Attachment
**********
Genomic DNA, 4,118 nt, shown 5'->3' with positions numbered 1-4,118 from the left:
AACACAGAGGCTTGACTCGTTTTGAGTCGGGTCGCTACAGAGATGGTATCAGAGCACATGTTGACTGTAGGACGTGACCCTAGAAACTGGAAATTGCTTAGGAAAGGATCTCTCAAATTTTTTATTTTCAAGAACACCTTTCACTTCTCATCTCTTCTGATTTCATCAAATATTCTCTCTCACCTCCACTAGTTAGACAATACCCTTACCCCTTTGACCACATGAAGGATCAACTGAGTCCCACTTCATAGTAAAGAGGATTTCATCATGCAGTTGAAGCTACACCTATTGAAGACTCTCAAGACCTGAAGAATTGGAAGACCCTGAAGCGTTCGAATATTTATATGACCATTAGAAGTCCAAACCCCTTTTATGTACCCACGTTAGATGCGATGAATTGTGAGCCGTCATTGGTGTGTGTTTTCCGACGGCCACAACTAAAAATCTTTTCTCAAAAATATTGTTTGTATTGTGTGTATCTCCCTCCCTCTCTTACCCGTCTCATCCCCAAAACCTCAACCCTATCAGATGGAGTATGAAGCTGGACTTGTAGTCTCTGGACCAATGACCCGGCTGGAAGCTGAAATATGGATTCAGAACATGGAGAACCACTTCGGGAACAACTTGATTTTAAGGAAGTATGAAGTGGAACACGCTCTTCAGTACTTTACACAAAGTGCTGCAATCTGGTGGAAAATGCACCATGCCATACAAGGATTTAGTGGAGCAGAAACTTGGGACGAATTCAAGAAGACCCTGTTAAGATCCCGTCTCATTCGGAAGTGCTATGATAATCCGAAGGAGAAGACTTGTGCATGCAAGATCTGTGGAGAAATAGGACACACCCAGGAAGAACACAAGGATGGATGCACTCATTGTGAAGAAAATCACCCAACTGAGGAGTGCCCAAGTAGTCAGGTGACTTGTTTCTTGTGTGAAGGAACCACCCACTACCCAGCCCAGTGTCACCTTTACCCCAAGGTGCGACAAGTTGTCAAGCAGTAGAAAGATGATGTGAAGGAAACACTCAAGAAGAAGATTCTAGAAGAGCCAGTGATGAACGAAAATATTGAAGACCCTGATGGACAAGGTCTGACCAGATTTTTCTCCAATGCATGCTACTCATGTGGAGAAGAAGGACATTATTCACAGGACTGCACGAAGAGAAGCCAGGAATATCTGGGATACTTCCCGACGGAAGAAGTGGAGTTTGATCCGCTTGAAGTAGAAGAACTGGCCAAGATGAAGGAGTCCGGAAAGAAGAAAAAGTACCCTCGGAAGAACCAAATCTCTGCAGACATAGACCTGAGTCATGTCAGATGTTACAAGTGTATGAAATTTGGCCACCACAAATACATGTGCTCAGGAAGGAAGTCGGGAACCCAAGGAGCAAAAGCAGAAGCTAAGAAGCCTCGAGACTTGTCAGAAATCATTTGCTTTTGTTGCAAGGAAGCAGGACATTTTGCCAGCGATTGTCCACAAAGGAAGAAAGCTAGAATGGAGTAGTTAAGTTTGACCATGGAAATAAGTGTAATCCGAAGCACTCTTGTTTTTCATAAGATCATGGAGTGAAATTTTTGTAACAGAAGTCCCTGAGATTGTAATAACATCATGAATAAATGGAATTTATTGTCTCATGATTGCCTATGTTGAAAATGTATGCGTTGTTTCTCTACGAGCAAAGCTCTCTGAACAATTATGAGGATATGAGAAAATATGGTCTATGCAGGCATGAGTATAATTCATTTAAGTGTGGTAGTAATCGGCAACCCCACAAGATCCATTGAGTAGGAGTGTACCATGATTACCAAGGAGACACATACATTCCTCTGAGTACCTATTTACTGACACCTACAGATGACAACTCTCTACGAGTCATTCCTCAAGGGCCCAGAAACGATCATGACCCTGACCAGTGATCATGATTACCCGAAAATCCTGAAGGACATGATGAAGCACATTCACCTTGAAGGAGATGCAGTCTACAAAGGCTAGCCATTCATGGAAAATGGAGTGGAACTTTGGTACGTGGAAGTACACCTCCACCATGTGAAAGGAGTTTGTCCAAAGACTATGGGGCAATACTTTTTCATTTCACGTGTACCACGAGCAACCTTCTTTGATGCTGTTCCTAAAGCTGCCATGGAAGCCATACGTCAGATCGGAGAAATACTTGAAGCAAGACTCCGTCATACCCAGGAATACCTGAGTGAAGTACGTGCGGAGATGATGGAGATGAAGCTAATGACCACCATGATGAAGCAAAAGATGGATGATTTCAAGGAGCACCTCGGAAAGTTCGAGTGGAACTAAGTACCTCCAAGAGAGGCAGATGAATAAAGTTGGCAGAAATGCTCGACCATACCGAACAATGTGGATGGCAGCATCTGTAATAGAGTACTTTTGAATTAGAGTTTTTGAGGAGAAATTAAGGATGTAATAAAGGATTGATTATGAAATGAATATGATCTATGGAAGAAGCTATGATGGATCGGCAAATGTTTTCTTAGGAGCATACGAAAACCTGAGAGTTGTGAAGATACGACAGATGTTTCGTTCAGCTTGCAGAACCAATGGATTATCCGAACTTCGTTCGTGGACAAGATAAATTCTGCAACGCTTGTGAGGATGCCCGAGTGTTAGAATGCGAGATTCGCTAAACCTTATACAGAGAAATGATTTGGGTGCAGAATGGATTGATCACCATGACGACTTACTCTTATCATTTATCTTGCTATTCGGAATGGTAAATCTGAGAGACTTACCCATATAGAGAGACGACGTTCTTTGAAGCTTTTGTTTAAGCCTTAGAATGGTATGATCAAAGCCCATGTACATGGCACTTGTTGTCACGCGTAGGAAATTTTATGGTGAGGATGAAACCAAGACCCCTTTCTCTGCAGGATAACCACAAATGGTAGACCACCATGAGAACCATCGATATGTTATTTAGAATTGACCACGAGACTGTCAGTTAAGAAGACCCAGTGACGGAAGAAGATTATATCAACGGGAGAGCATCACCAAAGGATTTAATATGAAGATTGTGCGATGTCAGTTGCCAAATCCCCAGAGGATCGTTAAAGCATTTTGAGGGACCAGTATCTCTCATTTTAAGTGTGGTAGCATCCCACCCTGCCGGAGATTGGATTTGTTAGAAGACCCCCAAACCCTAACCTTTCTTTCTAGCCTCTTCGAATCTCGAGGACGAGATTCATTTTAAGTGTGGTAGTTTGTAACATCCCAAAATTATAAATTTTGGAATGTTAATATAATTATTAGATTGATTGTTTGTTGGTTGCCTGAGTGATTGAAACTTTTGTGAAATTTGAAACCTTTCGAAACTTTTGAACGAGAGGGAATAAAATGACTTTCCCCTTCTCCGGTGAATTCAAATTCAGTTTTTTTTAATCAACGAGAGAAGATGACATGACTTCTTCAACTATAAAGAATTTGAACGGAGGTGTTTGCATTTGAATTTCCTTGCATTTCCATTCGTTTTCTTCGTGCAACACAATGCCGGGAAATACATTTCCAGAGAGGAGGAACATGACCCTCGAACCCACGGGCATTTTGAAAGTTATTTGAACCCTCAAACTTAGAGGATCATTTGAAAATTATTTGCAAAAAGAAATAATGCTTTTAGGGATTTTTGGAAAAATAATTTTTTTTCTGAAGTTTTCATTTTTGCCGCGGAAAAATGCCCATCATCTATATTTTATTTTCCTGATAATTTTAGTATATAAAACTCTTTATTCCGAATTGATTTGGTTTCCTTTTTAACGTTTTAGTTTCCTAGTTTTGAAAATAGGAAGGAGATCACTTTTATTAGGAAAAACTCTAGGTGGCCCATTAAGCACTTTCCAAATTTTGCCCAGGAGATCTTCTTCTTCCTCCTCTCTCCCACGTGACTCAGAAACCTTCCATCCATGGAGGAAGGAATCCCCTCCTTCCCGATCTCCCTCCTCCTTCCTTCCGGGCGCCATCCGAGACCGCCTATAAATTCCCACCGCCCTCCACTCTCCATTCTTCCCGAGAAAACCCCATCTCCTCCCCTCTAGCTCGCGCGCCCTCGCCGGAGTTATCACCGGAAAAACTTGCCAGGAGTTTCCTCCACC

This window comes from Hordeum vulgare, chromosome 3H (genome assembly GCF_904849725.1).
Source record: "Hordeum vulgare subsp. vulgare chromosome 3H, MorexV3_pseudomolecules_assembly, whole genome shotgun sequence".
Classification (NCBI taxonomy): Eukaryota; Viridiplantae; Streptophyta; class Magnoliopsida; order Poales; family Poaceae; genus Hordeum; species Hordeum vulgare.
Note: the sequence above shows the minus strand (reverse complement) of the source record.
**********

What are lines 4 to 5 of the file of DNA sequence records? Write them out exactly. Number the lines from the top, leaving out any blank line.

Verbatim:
Source record: "Hordeum vulgare subsp. vulgare chromosome 3H, MorexV3_pseudomolecules_assembly, whole genome shotgun sequence".
Classification (NCBI taxonomy): Eukaryota; Viridiplantae; Streptophyta; class Magnoliopsida; order Poales; family Poaceae; genus Hordeum; species Hordeum vulgare.